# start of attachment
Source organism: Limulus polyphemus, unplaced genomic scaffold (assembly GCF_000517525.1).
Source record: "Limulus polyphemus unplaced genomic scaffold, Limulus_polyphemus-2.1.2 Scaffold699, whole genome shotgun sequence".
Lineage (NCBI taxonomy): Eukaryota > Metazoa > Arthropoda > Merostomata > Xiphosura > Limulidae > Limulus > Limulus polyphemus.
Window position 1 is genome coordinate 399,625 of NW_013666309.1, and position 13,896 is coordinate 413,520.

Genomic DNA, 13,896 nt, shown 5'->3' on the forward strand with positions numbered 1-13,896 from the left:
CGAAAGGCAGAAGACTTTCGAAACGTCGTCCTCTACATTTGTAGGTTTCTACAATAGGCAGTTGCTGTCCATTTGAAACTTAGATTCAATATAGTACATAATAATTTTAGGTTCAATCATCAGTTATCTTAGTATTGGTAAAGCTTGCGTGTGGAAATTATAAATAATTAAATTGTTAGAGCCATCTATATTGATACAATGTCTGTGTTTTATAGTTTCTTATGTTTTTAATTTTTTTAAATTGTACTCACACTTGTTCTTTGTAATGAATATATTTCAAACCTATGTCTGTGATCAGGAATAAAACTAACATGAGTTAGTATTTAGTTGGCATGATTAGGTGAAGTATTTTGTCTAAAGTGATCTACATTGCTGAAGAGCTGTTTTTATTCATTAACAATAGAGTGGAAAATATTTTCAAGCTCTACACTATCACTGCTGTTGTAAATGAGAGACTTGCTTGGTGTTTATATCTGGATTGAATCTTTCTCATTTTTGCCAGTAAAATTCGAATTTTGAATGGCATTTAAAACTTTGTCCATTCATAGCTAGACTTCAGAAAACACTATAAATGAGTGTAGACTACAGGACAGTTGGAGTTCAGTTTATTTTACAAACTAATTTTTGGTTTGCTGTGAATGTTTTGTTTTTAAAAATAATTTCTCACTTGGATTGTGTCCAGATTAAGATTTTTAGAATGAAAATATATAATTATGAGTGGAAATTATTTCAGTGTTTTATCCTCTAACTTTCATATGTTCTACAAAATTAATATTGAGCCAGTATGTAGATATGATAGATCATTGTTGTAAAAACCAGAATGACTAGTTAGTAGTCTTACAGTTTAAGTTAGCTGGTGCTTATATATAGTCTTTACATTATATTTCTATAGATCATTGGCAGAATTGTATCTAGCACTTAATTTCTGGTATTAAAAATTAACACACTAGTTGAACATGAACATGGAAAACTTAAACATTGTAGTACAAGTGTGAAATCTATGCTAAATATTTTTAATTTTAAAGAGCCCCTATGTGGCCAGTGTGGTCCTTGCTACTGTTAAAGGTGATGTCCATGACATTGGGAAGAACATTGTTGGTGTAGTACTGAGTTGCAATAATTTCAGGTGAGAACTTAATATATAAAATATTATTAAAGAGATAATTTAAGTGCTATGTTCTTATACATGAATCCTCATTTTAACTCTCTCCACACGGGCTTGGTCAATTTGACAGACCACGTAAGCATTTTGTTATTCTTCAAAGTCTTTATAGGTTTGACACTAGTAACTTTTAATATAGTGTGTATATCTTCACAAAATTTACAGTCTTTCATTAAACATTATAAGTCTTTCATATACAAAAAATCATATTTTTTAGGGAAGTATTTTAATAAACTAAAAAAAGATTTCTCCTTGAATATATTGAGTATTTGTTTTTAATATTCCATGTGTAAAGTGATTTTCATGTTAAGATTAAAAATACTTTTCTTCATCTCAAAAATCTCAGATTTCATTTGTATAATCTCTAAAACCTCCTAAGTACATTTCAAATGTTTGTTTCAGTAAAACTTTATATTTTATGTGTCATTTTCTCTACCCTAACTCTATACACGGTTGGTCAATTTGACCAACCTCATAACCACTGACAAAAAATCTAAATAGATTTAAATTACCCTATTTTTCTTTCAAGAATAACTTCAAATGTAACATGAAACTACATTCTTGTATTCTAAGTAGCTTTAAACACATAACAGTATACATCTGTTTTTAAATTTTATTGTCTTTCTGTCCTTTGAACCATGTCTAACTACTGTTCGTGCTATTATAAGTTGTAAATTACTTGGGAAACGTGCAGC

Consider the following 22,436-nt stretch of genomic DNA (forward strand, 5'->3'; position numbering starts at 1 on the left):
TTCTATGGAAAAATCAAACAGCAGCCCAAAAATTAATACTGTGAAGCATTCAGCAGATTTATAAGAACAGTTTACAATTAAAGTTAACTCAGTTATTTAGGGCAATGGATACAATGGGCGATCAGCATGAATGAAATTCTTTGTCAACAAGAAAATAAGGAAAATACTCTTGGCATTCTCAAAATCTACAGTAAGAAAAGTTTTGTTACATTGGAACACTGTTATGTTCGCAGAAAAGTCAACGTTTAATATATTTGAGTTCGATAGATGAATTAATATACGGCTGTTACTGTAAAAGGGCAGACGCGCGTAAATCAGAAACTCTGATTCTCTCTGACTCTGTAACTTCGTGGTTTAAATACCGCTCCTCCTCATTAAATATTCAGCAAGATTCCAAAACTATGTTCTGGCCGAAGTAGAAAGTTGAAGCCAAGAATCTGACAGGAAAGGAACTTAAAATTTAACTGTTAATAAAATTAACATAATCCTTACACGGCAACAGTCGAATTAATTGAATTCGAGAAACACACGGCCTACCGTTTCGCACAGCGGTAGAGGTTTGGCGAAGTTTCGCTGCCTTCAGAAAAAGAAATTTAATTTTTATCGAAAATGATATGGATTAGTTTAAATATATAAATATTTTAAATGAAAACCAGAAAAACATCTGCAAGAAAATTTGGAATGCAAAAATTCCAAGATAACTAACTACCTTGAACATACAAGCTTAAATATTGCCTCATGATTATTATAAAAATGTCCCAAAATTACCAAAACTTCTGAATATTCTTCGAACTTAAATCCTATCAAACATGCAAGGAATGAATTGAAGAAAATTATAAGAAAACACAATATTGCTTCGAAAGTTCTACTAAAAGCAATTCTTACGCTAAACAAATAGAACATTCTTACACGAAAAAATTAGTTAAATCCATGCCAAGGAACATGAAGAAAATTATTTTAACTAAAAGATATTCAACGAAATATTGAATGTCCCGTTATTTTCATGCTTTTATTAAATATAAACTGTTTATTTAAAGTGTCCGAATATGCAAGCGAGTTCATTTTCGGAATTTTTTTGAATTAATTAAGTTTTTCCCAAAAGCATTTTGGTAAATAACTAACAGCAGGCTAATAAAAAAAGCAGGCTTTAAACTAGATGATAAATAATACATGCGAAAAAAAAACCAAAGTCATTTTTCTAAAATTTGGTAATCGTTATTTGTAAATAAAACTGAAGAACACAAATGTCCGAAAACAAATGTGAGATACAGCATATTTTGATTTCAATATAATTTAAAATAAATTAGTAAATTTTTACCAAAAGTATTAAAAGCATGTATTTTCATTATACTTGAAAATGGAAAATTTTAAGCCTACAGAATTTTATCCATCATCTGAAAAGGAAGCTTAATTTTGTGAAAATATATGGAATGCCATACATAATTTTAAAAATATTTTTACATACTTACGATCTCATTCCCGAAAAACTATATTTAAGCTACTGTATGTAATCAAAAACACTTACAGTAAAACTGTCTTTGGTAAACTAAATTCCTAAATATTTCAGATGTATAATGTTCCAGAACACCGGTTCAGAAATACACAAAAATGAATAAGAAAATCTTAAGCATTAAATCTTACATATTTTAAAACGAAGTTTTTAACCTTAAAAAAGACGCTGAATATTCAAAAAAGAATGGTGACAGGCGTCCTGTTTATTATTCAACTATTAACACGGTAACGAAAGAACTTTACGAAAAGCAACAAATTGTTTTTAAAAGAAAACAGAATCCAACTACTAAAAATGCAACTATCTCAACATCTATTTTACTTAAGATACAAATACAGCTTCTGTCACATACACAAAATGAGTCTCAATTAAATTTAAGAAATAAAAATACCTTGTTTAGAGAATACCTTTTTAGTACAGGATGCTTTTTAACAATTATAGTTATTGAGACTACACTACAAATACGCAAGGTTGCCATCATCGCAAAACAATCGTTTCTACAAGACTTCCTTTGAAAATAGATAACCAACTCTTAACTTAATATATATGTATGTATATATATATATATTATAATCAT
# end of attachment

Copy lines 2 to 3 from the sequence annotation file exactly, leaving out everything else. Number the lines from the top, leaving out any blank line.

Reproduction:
Source record: "Limulus polyphemus unplaced genomic scaffold, Limulus_polyphemus-2.1.2 Scaffold699, whole genome shotgun sequence".
Lineage (NCBI taxonomy): Eukaryota > Metazoa > Arthropoda > Merostomata > Xiphosura > Limulidae > Limulus > Limulus polyphemus.